WiFi: Californium is a radioactive chemical element first obtained at the University of California at Berkeley in 1950 by bombarding curium with alpha particles. It is the heaviest element produced on Earth, and it is also the most expensive after Antimatter, since obtaining just 1 gram of Californium-252 is worth almost 24 million euros …
What uses does this exotic material have? It can be used to help ignite nuclear reactors, and in the nuclear synthesis of elements of greater mass. And from this year, also to create Wi-Fi signals. Because that’s what this story is about: A type of nuclear Wifi that has been created using nuclear radiation to transmit digital data wirelessly instead of electromagnetic waves. No, this is not something Tony Stark has pulled up his sleeve, but it is true.
Radio waves and mobile phone signals rely on electromagnetic radiation for communication, but in a further advance, engineers from Lancaster University (UK), in collaboration with the Jožef Stefan Institute (Slovenia), succeeded in transfer digitally encoded information wirelessly using “fast neutrons” instead of the usual electromagnetic wave technology.
The researchers measured the spontaneous emission of fast neutrons from californium-252, a radioactive isotope produced in nuclear reactors. Modulated emissions were measured with a detector and recorded on a laptop. And in the experiment several examples of information were successfully sent: A word, the alphabet and a random number selected blindly.
This digital data was “serially encoded in neutron field modulation and the output was decoded on a laptop that retrieved the encoded information on the screen”, achieving what they were looking for: wireless digital information transmission. All transmission tests performed were 100% satisfactory.
Professor Malcolm Joyce of Lancaster University noted that: “We demonstrate the potential of fast neutron radiation as a wireless communication medium for applications where conventional electromagnetic transmission is not feasible or inherently limited.”
According to him, fast neutrons have an advantage over conventional electromagnetic waves, which are considerably weakened when transmitted through materials such as metals.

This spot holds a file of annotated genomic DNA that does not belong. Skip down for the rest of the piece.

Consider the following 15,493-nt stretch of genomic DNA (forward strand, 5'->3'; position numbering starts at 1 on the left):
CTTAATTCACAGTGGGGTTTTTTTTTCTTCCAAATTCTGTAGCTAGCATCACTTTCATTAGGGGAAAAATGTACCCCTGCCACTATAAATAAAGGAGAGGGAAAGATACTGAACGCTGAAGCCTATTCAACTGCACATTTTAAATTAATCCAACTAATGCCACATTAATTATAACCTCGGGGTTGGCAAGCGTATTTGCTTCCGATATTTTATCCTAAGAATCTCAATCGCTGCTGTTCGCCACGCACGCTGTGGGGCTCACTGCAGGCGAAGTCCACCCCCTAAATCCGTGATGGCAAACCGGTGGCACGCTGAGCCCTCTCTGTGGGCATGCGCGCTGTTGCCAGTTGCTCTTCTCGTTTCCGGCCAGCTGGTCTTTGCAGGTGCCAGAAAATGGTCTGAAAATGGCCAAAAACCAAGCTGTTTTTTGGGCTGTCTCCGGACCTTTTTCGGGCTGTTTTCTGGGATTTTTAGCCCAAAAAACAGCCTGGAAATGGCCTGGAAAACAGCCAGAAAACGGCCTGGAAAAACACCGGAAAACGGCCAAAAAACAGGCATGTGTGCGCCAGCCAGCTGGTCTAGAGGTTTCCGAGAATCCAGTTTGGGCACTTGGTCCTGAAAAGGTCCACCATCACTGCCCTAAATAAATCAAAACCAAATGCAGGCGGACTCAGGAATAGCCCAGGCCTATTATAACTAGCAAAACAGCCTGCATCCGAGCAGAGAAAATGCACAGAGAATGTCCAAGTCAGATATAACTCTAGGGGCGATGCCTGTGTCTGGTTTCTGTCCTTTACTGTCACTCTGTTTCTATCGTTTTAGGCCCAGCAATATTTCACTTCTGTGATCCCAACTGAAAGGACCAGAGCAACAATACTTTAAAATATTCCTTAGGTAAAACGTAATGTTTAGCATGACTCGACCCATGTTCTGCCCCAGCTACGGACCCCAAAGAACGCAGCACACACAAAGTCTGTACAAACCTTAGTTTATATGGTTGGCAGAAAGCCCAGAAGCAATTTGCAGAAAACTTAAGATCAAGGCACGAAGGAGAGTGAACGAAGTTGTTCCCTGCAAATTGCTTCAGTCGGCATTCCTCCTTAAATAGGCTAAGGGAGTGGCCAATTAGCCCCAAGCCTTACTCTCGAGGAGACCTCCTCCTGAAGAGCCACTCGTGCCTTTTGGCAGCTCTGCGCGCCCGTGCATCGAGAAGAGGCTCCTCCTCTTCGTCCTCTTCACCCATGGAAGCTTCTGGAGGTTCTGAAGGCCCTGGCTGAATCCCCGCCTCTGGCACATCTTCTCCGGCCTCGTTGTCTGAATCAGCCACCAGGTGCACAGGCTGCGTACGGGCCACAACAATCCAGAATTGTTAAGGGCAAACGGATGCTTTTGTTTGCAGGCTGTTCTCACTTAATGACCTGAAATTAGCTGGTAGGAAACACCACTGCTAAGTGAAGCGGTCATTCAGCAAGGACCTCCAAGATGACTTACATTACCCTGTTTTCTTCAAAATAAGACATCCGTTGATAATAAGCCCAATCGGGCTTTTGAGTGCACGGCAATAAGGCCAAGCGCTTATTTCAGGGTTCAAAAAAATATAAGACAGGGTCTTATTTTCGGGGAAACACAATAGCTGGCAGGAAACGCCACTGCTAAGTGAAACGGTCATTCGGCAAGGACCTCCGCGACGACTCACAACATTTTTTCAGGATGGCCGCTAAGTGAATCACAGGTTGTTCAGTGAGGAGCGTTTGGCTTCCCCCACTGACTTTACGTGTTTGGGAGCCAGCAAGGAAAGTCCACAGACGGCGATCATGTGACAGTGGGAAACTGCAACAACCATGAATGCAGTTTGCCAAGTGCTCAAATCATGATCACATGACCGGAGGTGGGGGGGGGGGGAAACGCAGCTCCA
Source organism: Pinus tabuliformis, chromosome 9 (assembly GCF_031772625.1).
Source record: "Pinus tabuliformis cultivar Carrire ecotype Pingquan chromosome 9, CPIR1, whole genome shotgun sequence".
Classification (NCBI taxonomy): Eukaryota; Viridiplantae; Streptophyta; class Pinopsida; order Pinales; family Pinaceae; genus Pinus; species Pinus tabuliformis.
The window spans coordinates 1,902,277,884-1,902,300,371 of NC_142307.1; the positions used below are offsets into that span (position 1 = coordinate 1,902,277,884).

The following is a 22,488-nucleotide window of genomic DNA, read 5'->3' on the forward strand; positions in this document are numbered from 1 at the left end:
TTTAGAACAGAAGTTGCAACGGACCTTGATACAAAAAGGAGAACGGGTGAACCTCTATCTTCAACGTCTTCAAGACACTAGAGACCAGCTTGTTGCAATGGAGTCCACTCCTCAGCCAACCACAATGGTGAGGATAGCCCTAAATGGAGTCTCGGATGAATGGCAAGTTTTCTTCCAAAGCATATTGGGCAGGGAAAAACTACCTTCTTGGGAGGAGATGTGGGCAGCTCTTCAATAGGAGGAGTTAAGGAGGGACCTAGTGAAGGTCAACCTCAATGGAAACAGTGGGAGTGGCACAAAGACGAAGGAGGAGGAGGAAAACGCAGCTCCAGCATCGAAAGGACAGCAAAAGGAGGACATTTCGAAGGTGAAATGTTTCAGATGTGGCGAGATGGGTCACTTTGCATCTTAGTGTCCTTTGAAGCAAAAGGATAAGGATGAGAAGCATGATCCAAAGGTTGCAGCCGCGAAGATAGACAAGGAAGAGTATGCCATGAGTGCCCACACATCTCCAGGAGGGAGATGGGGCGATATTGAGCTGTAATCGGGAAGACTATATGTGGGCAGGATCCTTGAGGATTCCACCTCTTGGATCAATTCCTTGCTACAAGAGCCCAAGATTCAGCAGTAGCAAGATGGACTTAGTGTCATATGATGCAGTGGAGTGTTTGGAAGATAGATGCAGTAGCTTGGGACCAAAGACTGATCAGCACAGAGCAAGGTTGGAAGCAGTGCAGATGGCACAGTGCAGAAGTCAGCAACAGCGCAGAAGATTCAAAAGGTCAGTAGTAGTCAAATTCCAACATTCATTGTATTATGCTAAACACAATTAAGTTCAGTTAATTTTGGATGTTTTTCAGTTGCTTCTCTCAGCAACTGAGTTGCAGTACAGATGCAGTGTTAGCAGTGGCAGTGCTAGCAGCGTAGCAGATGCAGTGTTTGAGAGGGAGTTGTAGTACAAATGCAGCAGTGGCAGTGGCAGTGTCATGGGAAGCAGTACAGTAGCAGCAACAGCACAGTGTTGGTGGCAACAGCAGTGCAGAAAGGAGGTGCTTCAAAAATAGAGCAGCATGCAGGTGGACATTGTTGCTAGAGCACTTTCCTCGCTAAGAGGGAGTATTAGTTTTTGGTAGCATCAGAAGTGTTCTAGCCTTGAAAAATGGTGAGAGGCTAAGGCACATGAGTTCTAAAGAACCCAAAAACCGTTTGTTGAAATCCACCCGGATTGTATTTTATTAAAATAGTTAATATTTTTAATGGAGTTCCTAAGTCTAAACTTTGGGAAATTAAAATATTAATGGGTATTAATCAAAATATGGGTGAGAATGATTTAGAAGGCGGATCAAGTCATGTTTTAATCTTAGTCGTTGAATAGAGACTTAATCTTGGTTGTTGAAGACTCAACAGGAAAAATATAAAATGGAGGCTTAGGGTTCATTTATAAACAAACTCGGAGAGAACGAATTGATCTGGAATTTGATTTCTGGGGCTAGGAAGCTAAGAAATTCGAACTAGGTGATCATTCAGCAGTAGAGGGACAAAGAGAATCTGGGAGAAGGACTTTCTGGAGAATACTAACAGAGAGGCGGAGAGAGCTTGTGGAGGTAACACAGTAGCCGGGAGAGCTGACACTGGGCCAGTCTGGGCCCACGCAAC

Possible Uses of Nuclear WiFi: Emergency Scenarios
Since the anti-nuclear energy campaigns of the 70s and 80s, and elements such as nuclear weapons or accidents as sadly iconic as the Chernobyl nuclear plant that are still present, nuclear energy continues to have a bad reputation although today many experts advocate for a mix of renewable and nuclear energy in “climate-friendly nuclear power plants”, in addition to building new ones to guarantee an electricity supply, and that we will not go through the current crisis in which we live, with the price of kilowatt-hour triggered by a fuel energy crisis.
Therefore, a WiFi based on radioactive energy makes us wonder about its need. What uses and advantages can nuclear WiFi have that conventional WiFi cannot?
According to Joyce, it can be applied to increase safety in certain critical scenarios, “such as those related to the integrity of reactor containments and the metal vaults and bulkheads of maritime structures.” A radioactive Wi-Fi can be important to “minimize the number of penetrations made through these metallic structures for the communications wiring”.
Wireless communication more effective than conventional
The use of neutrons for the transmission of information through such structures could “negate the need for such penetrations and is perhaps also relevant for scenarios where limited transmissions are desirable in difficult circumstances, such as for emergency rescue operations.”
Fast neutrons could also be incorporated into mixed-signal electronic systems to get the signal mixed between electrons and neutrons. This could contribute to the requirement to ensure the integrity of the information transfer.